Litigation update – end of April

I haven’t seen a Forest Service summary for awhile, but here’s some things from my list that are becoming old news:


In Dobbs v. U. S. Forest Service, the Tenth Circuit Court of Appeals upheld a decision by the Forest Service to deny a request for a special use permit to build a gravel access road through the Upper Kiamichi River Wilderness in the Ouachita National Forest in Oklahoma.  The court accepted the Forest Service’s determination that a foot trail would provide “adequate access” under the requirements of the Wilderness Act.

But with or without a road or cabin, Dobbs can use his property to the same extent that most of the other inholders in the area use their own inholdings. And if Dobbs eventually decides to build a cabin, the agency concluded that he can do so with pack animals and helicopter to transport materials. Given that this is a “technical . . . matter[] within the [Forest Service’s] area of expertise,” we owe their decision “especially strong” deference.

This trend, it noted, was consistent with practices nationwide because a review of National Forests found that “motorized vehicles were only allowed on roads that existed prior to the area’s wilderness designation.” Id. That same national review found “no cases of new road construction . . . except in the rare instance where a new road was authorized by wilderness legislation.” Id.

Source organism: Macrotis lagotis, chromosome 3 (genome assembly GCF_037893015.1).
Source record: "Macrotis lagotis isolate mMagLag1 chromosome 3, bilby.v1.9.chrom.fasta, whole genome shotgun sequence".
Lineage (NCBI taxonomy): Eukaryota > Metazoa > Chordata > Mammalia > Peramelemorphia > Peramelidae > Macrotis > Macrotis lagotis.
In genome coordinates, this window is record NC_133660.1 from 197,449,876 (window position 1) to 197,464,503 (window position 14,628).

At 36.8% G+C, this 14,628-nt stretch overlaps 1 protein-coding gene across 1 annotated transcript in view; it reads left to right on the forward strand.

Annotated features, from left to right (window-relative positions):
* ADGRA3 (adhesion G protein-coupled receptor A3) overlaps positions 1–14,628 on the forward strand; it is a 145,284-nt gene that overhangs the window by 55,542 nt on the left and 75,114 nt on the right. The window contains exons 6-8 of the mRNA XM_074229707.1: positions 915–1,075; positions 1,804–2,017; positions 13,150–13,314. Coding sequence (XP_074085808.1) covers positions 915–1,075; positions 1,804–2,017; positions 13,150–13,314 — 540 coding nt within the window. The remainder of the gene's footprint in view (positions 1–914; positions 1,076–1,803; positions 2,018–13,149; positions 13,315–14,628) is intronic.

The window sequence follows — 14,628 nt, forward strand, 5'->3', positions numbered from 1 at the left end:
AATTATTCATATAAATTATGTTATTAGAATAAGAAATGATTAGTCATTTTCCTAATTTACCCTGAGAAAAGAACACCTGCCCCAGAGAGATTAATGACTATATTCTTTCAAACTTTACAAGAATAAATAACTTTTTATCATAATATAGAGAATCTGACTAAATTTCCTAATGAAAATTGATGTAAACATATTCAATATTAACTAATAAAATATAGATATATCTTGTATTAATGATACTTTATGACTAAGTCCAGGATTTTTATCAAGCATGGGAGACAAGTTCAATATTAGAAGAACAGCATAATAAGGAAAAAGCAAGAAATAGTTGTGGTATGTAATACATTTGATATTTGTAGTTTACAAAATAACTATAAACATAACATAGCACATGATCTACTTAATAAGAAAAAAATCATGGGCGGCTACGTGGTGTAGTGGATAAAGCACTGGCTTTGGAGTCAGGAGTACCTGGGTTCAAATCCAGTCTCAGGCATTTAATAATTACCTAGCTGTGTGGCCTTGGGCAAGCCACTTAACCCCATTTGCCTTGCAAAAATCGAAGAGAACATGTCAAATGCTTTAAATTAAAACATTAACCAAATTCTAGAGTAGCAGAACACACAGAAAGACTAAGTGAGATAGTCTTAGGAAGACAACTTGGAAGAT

In NRDC v. McCarthy, the Utah federal district court held that an environmental review under the NEPA was not required before the BLM lifted a temporary closure order for the Factory Butte area in southern Utah.  The purpose of the closure was to protect threatened and endangered cacti species that had been or were at risk of being adversely impacted by OHV use.

The Tenth Circuit Court of Appeals has recognized that the BLM’s implementation of “such [temporary] closures are nondiscretionary,” meaning that the action is exempt from the NEPA’s environmental review requirements. The plain language of (43 CFR) § 8341.2(a) supports a conclusion that lifting of a temporary closure order is also a nondiscretionary action of the BLM which is exempt from the NEPA.

There were concurrent changes being made in the area’s Resource Management Plan, and the court addressed the question of why this particular situation didn’t have to be addressed as part of that process.

“[The] exemption of [temporary] OHV travel restrictions from the [RMP] process reflects the realities of public land management and allows the BLM to timely comply with its statutory mandate to `take any action necessary to prevent unnecessary or undue degradation of the lands.'” And the exemption of lifting temporary OHV travel restrictions from the RMP process enables the BLM to comply with its statutory directive to “manage the public lands . . . in accordance with the [RMP].”

(Note:  That quote in the last sentence should not be read as allowing site-specific travel planning decisions to remove OHV travel restrictions without complying with NEPA.  At most, it should be limited to cases like this one where a temporary closure is being lifted, and Forest Service regulatory authorities would be different.)


The Tahoe National Forest has agreed to limit e-bikes to trails open to motorized vehicles in response to the lawsuit filed by the Backcountry Horsemen and others in a case filed in October and discussed here.